Is expedited removal a violation of due process?

When President Obama was elected, may immigrant hopefuls believed they had someone on their side. Now as we enter the final half of his second presidential term, many of those who supported him are now looking the other way. Much of the dissatisfaction arises from the fact that the Obama administration has been an aggressive deporter, with almost two million under his belt.

More troubling, however, is the fact that about three-quarters were deported two years ago with no hearing whatsoever, and advocates complain that this is depriving immigrants of their due process. This is not unheard of, however. It has been the prerogative of the Border Patrol and Immigration and Customs Enforcement (ICE) whether of not they deport, with the provision that the immigrants go willingly. The selling point for immigrants is they their record will not be blemished, and they will still have a chance to apply for immigration through the usual channels.

But since 2005 another method of deportation called “expedited removal” became part of the arsenal for the Department of Homeland Security. With the case of expedited removal, the attempt to enter the United States does go on their record, and may make them eligible for future application. And if they try to enter illegally again, it will mean a felony charge. Activists argue that these measures are too extreme, and that immigrants deported without even a hearing is a fundamental assault on what makes America great. They also claim that the real motivation behind expedited removal is that is keeps immigrants in the dark about their legal rights, and the fact that some of them may have legal grounds for remaining in the US.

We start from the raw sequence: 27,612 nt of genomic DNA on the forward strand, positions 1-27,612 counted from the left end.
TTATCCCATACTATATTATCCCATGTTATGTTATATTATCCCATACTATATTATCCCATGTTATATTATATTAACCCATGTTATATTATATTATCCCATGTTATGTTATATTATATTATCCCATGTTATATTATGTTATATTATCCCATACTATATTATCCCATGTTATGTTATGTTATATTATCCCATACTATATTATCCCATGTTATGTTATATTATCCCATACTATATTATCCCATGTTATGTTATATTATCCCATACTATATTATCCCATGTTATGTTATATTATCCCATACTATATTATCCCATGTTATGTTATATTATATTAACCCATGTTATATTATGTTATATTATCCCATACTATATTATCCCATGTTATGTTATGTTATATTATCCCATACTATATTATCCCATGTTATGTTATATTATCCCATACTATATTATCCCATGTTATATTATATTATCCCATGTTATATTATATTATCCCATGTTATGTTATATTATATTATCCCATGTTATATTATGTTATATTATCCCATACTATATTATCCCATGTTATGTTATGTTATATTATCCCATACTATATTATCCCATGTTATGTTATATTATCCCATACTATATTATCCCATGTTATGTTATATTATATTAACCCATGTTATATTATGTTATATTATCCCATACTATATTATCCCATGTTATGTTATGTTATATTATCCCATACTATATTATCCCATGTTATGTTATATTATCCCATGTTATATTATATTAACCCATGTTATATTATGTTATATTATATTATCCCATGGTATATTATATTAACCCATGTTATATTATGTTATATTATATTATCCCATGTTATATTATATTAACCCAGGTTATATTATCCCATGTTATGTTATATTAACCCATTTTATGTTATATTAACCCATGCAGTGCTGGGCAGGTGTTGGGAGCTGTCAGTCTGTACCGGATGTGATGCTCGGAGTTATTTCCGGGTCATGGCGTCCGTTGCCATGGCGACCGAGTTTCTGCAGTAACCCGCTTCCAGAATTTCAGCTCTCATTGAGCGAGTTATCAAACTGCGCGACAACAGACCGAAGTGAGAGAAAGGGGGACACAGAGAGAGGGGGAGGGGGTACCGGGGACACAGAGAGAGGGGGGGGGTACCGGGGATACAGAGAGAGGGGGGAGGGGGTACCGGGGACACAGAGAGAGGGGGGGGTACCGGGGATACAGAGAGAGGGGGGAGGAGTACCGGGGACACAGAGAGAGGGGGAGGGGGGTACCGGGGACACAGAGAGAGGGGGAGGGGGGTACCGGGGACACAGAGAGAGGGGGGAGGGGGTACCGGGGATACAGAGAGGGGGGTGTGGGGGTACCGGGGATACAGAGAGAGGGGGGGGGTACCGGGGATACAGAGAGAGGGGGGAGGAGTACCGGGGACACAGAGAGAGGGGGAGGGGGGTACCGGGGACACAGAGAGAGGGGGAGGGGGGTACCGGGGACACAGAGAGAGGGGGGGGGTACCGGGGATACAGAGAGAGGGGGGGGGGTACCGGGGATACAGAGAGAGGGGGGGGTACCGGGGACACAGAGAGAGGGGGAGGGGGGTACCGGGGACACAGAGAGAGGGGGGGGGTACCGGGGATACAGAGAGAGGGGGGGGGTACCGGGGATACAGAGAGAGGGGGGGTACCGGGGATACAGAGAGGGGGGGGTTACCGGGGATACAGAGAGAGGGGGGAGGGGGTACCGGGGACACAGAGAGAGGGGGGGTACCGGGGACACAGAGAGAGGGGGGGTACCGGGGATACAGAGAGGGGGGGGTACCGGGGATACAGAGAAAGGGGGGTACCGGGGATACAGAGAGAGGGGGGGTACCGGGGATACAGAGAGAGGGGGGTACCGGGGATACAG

Since more immigration reform in the current regime is unlikely, advocates want Obama to personally step in and reduce the number of expedited deportations.